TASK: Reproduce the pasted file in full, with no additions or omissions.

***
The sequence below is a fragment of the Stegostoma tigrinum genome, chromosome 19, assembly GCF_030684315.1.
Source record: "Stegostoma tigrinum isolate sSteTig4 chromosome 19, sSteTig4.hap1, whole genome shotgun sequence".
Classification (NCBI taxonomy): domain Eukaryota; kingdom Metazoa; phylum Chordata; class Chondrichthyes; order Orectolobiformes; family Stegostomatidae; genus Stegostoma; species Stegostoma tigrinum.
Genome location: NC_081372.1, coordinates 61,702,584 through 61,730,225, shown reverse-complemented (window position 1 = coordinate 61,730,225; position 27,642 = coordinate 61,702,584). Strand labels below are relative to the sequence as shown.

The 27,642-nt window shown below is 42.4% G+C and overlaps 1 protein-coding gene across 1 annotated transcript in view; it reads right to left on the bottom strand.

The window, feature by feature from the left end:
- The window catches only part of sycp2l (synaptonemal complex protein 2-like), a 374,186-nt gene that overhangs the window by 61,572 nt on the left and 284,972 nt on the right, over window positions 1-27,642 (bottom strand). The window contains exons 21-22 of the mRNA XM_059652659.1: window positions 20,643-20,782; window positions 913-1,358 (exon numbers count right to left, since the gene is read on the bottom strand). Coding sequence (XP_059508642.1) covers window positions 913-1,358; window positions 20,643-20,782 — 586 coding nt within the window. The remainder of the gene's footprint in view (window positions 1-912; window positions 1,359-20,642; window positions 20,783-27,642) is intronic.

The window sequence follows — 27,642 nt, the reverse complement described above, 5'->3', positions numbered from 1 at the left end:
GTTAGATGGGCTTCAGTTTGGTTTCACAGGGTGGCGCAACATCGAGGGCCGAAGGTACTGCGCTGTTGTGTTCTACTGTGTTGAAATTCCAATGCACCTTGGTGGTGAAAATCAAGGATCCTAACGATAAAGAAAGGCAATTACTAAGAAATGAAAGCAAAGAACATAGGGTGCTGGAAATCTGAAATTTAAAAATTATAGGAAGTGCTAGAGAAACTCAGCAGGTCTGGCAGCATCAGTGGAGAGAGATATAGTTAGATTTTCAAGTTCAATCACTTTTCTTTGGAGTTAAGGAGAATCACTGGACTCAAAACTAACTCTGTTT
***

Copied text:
The sequence below is a fragment of the Stegostoma tigrinum genome, chromosome 19, assembly GCF_030684315.1.
Source record: "Stegostoma tigrinum isolate sSteTig4 chromosome 19, sSteTig4.hap1, whole genome shotgun sequence".
Classification (NCBI taxonomy): domain Eukaryota; kingdom Metazoa; phylum Chordata; class Chondrichthyes; order Orectolobiformes; family Stegostomatidae; genus Stegostoma; species Stegostoma tigrinum.
Genome location: NC_081372.1, coordinates 61,702,584 through 61,730,225, shown reverse-complemented (window position 1 = coordinate 61,730,225; position 27,642 = coordinate 61,702,584). Strand labels below are relative to the sequence as shown.

The 27,642-nt window shown below is 42.4% G+C and overlaps 1 protein-coding gene across 1 annotated transcript in view; it reads right to left on the bottom strand.

The window, feature by feature from the left end:
- The window catches only part of sycp2l (synaptonemal complex protein 2-like), a 374,186-nt gene that overhangs the window by 61,572 nt on the left and 284,972 nt on the right, over window positions 1-27,642 (bottom strand). The window contains exons 21-22 of the mRNA XM_059652659.1: window positions 20,643-20,782; window positions 913-1,358 (exon numbers count right to left, since the gene is read on the bottom strand). Coding sequence (XP_059508642.1) covers window positions 913-1,358; window positions 20,643-20,782 — 586 coding nt within the window. The remainder of the gene's footprint in view (window positions 1-912; window positions 1,359-20,642; window positions 20,783-27,642) is intronic.

The window sequence follows — 27,642 nt, the reverse complement described above, 5'->3', positions numbered from 1 at the left end:
GTTAGATGGGCTTCAGTTTGGTTTCACAGGGTGGCGCAACATCGAGGGCCGAAGGTACTGCGCTGTTGTGTTCTACTGTGTTGAAATTCCAATGCACCTTGGTGGTGAAAATCAAGGATCCTAACGATAAAGAAAGGCAATTACTAAGAAATGAAAGCAAAGAACATAGGGTGCTGGAAATCTGAAATTTAAAAATTATAGGAAGTGCTAGAGAAACTCAGCAGGTCTGGCAGCATCAGTGGAGAGAGATATAGTTAGATTTTCAAGTTCAATCACTTTTCTTTGGAGTTAAGGAGAATCACTGGACTCAAAACTAACTCTGTTT